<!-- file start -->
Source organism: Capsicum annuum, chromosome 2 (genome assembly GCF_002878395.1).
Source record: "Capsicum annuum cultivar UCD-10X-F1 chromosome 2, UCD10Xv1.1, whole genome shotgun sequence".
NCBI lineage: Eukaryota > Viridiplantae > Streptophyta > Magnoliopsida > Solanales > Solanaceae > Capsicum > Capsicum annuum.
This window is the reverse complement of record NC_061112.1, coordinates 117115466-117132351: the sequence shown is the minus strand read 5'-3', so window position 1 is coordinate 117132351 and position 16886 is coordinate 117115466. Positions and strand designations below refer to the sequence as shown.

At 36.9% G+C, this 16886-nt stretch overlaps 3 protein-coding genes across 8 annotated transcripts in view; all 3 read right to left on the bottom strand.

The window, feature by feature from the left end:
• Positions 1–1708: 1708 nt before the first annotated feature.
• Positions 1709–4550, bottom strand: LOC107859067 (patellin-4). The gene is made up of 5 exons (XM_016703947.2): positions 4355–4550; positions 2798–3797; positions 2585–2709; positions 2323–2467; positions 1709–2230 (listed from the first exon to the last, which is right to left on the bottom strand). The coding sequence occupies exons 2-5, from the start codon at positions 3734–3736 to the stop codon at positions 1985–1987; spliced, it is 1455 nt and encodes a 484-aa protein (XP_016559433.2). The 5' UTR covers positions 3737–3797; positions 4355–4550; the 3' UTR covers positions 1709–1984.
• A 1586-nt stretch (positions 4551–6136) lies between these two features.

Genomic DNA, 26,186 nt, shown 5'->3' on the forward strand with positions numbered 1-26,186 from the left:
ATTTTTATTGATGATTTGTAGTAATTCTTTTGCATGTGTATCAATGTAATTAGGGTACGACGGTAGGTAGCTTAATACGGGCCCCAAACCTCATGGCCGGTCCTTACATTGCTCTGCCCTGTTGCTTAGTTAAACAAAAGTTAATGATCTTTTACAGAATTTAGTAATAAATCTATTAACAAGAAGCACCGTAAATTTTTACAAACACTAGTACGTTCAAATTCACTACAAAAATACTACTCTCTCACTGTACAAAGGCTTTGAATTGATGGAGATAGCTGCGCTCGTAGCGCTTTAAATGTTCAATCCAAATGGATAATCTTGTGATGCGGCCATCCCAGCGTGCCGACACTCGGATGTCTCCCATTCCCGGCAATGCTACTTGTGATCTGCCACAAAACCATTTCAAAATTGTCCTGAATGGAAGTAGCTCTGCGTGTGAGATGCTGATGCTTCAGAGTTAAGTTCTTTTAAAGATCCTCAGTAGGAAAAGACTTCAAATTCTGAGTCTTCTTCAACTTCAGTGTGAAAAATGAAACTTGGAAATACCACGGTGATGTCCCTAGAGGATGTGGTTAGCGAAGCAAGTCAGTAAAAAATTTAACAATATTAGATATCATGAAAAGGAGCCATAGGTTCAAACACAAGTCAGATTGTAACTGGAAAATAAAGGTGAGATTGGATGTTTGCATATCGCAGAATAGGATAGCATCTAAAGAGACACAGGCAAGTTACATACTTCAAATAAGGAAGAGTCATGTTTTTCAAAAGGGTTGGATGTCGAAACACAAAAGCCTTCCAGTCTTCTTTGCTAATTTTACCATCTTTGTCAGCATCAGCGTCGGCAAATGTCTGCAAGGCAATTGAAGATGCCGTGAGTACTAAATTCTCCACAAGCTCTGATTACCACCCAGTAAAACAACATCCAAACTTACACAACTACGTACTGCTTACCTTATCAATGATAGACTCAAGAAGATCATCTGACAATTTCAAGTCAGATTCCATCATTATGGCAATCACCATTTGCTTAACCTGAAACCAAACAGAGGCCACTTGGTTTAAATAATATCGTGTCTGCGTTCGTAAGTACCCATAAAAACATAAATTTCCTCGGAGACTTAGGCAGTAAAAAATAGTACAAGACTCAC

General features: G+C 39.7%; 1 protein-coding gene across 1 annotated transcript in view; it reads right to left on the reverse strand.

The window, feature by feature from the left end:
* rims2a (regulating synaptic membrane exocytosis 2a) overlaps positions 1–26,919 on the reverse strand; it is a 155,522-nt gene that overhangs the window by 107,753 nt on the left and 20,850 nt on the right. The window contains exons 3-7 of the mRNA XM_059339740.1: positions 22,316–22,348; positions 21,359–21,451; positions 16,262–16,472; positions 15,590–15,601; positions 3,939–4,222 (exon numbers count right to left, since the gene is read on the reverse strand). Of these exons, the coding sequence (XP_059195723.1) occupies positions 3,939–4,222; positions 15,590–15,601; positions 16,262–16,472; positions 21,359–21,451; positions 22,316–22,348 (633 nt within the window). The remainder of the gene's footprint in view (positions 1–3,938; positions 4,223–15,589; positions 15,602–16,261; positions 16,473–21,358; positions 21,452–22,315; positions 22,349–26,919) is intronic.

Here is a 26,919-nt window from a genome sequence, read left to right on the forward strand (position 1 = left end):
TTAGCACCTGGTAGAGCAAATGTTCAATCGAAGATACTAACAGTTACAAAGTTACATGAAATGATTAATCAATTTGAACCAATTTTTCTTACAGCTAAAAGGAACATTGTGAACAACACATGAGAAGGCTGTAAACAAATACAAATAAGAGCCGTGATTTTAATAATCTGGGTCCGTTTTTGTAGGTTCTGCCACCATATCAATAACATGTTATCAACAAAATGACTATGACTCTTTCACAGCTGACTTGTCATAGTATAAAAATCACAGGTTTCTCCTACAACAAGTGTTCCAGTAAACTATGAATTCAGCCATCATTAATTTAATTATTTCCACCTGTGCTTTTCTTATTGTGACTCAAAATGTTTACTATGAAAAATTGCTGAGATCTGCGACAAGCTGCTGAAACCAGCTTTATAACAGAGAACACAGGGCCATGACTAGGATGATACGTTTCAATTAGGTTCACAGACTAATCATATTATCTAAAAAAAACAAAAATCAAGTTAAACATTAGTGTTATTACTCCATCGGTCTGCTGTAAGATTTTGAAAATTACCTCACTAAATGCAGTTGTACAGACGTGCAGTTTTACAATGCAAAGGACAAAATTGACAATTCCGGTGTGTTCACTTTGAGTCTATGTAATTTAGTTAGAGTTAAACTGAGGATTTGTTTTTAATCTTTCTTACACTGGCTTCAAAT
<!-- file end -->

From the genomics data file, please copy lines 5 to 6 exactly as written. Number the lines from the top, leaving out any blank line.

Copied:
At 36.9% G+C, this 16886-nt stretch overlaps 3 protein-coding genes across 8 annotated transcripts in view; all 3 read right to left on the bottom strand.

The window, feature by feature from the left end: